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Indianapolis


Indiana

Indianapolis' History

1821
The General Assembly approved site selected by the commissioners and adopted the name of Indianapolis on January 6. Corydon continued as state capital until 1825.

1825
Indianapolis became the state capital of Indiana.

1830
The National Road, U.S. 40, was routed through Indianapolis.

1839
The Central Canal on the White River was built to provide a transportation link for factories, papermills and sawmills. Today, because of a $15 million renovation, the "Canal Walk" is a gardenlike oasis with fountains, antique-style street lamps, walkways and jogging paths.

1847
A railroad was built and became the first to have all of its lines meet in one union station. Because of the railroad, Indianapolis was designated as the "Crossroads of America."

1886
City Market was established as a marketplace for vendors offering produce, meat, baked goods, flowers, imported foods and coffee. Today, the City Market is listed as a National Historic Landmark.

1902
The 284-foot Soldiers' & Sailors' Monument, the first monument in the country to honor the common soldier, was dedicated.

1909
The Indianapolis Motor Speedway (IMS) was built. This 2 1/2 - mile oval racetrack is home to the Indianapolis 500-Mile Race and the IMS Hall of Fame Museum.

1911
The inaugural Indianapolis 500-Mile Race was held. That event is now the largest single-day sporting event in the world.

1926
The Children's Museum of Indianapolis, now the largest of its kind in the world, opened.

1968
Richard G. Lugar (now a U.S. Senator) began serving eight years as mayor of Indianapolis.

1970
Indianapolis merged with surrounding Marion County to form a consolidated governmental structure called Unigov.

1971
The first Indiana Black Expo Summer Celebration (IBE) was held at the Indiana State Fairgrounds. The event is now the largest and longest running exposition of its kind in the nation celebrating African-American culture and heritage.

1972
The $26.1 million Indiana Convention Center opened. The 5,200-acre Eagle Creek Park, one of the nation's largest, was formally dedicated. Indiana Repertory Theatre, the city's first professional theater, was founded.

1974
The $23.5 million Market Square Arena, home of the NBA Indiana Pacers, opened.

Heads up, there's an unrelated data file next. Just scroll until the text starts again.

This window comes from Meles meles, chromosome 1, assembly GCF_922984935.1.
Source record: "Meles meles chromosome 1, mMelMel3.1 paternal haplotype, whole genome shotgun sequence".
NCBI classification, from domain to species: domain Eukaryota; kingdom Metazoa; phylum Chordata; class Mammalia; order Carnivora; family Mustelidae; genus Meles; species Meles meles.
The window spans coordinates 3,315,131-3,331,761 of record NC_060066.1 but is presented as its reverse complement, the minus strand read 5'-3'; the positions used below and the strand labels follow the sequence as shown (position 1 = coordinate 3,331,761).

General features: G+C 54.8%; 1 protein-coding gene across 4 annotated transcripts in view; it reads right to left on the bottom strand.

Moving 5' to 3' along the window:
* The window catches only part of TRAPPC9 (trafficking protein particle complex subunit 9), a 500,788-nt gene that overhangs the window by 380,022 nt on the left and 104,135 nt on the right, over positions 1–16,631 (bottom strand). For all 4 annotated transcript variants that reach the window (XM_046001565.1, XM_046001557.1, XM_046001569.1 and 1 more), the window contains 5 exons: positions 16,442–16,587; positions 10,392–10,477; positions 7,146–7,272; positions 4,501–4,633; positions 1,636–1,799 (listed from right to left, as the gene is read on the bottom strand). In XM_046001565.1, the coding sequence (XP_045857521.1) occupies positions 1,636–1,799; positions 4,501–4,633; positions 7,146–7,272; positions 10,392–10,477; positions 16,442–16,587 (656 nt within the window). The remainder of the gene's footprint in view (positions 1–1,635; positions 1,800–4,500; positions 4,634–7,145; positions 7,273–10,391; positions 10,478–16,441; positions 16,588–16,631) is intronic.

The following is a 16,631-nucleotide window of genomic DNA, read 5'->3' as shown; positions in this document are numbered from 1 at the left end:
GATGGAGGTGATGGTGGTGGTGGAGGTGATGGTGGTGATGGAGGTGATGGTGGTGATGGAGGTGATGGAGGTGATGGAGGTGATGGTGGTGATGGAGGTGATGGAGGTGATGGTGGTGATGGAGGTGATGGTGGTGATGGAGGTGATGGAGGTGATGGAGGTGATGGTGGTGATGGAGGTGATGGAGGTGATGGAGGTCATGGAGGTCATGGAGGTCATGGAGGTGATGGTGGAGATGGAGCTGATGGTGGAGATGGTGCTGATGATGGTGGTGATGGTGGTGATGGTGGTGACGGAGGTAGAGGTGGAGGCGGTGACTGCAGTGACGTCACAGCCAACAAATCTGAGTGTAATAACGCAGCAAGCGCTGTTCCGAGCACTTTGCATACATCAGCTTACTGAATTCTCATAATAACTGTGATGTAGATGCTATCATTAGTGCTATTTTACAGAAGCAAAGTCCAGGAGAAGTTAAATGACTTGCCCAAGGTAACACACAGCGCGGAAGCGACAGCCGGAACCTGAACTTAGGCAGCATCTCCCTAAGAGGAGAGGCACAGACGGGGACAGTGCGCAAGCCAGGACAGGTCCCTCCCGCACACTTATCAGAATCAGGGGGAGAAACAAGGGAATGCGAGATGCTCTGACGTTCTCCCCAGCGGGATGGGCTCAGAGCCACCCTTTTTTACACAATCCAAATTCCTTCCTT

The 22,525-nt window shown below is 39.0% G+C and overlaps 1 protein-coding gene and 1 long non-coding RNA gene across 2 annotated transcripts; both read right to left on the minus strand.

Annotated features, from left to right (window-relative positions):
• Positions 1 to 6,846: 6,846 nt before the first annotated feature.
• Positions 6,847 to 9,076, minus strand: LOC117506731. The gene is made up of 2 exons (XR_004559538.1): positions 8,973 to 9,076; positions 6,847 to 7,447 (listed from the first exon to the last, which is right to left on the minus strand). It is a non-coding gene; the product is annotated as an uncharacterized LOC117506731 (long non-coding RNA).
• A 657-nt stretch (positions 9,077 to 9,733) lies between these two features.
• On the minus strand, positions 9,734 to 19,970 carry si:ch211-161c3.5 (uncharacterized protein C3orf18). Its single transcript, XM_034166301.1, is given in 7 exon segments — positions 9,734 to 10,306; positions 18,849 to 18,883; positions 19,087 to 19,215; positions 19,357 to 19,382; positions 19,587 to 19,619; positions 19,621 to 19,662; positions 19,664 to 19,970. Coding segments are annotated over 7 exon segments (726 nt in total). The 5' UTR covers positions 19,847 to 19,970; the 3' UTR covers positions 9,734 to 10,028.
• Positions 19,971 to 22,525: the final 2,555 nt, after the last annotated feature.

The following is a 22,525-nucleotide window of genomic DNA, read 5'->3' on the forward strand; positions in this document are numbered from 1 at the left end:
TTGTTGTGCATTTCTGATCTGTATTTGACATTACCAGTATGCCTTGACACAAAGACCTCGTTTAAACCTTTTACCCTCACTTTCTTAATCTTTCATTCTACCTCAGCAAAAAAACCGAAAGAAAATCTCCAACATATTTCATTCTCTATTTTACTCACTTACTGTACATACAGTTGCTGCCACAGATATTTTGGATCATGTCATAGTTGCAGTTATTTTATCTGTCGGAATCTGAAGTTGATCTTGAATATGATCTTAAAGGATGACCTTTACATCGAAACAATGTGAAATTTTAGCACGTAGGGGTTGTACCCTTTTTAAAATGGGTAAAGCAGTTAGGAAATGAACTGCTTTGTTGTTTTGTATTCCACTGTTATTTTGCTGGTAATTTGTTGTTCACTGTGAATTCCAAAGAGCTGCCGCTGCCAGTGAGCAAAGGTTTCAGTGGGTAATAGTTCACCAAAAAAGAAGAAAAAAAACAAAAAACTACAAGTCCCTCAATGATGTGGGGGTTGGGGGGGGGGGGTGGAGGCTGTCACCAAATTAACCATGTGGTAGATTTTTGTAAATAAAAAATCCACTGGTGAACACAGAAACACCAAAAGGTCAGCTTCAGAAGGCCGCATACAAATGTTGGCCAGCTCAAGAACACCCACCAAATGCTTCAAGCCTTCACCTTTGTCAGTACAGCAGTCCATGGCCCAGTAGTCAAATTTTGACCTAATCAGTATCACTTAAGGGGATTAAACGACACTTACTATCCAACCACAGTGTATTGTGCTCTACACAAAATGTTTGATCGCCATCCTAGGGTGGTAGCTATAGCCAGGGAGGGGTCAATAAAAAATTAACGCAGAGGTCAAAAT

1975
William. H. Hudnut, III, began serving an unprecedented 16 consecutive years as mayor.

1982
The first Quadrennial International Violin Competition of Indianapolis was held. This event has become the richest string competition in the world. The $2.5 million Major Taylor Velodrome, a bicycle racing track, opened.

1983
USA Gymnastics (formerly the United States Gymnastics Federation) relocated to Indianapolis from Fort Worth, Texas. 1984
The $77.5 million RCA Dome (formerly the Hoosier Dome) opened as an expansion to the Indiana Convention Center. The NFL Colts moved to Indianapolis from Baltimore, MD. The first Circle City Classic football game -- the country's second largest college bowl game between two historically black colleges -- pitted the Mississippi Valley State Delta Devils against the Grambling Tigers at the RCA Dome. The Hudson Institute, one of America's foremost "think tanks," relocated from New York to Indianapolis. Circle Theatre, a 1916 movie palace, was renovated and became the permanent home of the Indianapolis Symphony Orchestra. The building is now called the Hilbert Circle Theatre.

1985
The Indianapolis Heliport opened. It is the only full service downtown heliport in the United States.

1986
America's first union railway depot, Union Station, re-opened as a festival marketplace.

1987
The 10th Pan American Games were held. The event brought 4,453 athletes from 38 countries to Indianapolis. The regatta course at Eagle Creek Park was built. This is one of only two courses in the U.S. sanctioned for international competition.

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Document Information
Source: Indianapolis CVB; magazineUSA.com
Last modified: 20070712
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